What's in Your Plan B?

Published on: 12:17PM Apr 27, 2012

You might have a marketing plan. Many farmers do have some sort of plan in place. What about a backup plan, a Plan B? Based on my conversations with farmers, I’d guess most do not, although it’s not because they don’t believe contingency planning isn’t important.

Contingency plans gain importance every day. It’s just a fact of business. Market volatility can erupt anytime, demanding that we all be prepared to change course. You’ve experienced first-hand the influence our global economy exerts on price. And just this week, I saw another article on climate change. Sure, weather is always a constant variable. Even so, it’s worth noticing that, according to the study referenced, if our temperatures stay within a range that governments around the world believe is possible, we could see more damaging heats waves than usual in the Corn Belt during the come decades. Clearly, this could lead to severe price swings.


You never know which way the market – like the ball in a pinball machine – is going to go. So you have to be ready for anything.


Yet, farmers, like many other businesspeople, can’t seem to find time to develop backup plans. And if time isn’t to blame for avoiding creation of backup plans, confidence might be. Some marketers fall in love with the only plan they create, a dangerous position. The business world is littered with examples of companies that failed or suffered a severe setback when Plan A failed and there wasn’t a fall-back.


Finally, we also see marketers who spend so much time on one plan that it prevents them from even thinking about a Plan B. Having finally reached a decision, they turn attention other work. The challenge is this: planning is never done. It’s an ongoing process.


To start on your path toward developing strong backup plans, look at strategic planning as a process in which you think through many possible scenarios and decide ahead of time how you will react to the potential challenges. Take a systematic approach to identifying what could cause price risk and opportunity, and determine how you will react.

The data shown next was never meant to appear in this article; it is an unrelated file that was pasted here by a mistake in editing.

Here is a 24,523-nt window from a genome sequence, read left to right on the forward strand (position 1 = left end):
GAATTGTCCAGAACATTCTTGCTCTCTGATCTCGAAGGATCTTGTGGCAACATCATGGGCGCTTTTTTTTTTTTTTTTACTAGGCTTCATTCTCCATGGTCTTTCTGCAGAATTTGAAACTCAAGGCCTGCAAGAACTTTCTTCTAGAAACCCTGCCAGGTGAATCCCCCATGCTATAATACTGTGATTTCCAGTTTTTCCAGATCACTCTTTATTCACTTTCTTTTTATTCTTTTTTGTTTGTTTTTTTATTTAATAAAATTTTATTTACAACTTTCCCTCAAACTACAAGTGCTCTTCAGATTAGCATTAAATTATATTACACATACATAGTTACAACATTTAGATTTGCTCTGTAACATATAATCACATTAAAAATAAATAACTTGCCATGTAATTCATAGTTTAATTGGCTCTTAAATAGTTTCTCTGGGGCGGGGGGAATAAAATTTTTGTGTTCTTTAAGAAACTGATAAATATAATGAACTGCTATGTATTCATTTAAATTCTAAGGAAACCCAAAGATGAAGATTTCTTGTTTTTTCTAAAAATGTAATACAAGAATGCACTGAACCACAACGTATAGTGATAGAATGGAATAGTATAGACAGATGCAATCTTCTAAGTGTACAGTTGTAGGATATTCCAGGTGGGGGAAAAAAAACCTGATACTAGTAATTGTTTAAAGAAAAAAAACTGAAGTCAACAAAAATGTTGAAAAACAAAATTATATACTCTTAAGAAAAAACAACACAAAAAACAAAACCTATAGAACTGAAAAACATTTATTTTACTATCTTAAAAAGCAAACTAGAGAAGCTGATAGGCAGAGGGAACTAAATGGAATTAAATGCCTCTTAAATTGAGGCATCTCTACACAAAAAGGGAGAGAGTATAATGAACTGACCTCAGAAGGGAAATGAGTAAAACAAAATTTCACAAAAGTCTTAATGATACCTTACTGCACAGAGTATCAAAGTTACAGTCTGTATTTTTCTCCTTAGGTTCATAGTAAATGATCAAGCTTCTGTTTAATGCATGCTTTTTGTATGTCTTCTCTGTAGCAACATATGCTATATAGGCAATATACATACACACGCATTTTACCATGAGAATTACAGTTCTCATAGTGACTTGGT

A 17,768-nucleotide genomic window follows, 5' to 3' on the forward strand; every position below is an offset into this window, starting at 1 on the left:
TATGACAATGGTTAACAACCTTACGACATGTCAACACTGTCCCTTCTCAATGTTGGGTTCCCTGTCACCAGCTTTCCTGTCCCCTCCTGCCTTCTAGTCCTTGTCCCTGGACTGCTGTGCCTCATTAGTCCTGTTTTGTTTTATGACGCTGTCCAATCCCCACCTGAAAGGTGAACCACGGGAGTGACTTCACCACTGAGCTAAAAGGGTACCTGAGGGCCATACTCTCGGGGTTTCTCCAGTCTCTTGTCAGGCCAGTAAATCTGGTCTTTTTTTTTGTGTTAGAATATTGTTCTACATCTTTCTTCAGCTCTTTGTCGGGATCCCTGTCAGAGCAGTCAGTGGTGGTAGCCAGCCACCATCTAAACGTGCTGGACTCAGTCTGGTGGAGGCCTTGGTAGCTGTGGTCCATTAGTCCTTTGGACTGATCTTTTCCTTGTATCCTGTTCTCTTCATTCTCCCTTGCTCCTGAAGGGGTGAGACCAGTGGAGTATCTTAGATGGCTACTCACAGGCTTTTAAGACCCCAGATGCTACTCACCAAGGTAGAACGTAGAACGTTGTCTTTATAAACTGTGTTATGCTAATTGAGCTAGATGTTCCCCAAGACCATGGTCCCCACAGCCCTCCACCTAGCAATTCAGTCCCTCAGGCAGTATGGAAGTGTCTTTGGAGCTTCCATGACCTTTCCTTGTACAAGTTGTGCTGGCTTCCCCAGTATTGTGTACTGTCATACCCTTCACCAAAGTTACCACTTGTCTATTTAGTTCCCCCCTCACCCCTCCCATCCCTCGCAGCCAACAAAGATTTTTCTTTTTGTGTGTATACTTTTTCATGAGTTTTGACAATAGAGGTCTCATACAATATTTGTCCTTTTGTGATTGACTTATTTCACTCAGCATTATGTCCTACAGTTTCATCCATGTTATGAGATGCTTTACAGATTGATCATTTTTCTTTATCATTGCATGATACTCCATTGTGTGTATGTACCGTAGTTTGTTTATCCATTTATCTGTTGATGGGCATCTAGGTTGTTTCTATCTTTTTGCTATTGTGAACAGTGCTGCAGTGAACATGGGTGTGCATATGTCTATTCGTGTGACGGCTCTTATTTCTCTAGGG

We use a process called Market Scenario Planningsm when planning for uncertainties. It’s similar to the contingency planning you do for field work at planting or harvest. For example, you have spare parts in case of a breakdown. Or if it rains, you have alternative plans of action for getting work done. Market Scenario Planning is a process of identifying potential situations, planning for those situations and moving ahead as needed when a situation occurs.


At left is what MarkMarket Scenario Planning(sm)et Scenario Planning looks like in theory.  The circles represent potential scenarios. Your goal is to think through how you will react if any of the scenarios become reality and price goes down a little or a lot, or up a little or a lot.


There are four keys to this type of planning. First, analyze all possible price scenarios based on fundamental and technical analysis, including outlier "what if" sorts of possibilities. Second, develop marketing strategies for each possible price scenario. Three, hold regular strategy discussions with your marketing advisor and change plans when necessary. Lastly, repeat the process regularly.


Here are seven steps to help  you get started with scenario planning:


  1. Define the scope of your planning and the time frame (old crop new crop and next year’s crop)
  2. Use fundamental and technical analysis to develop likely scenarios of where the market could go.
  3. Identify triggers or signs to serve as indicators that a certain scenario is unfolding (for example, weather and news events).
  4. Create a matrix that reflects ranges in the variables.
  5. Test the various marketing strategies you use for each section in your matrix (for example, strategies such as no marketing plan, cash sales of 50% production at certain price, etc.)
  6. Develop the discipline to act when triggers are hit.
  7. Continuously create new scenarios and trigger points as each scenario unfolds.


The bottom line in all of this? Develop a Plan B, because if Plan A isn’t working, you still need to protect your bottom line.


If you’d like more information on the basics of strategic planning, you might want to check out our videos on the subject of marketing well amid volatility. 


Scott Stewart is president and CEO of Stewart-Peterson, a commodity marketing consulting firm based in West Bend, Wis. You may reach Scott at 800-334-9779, email him at [email protected]


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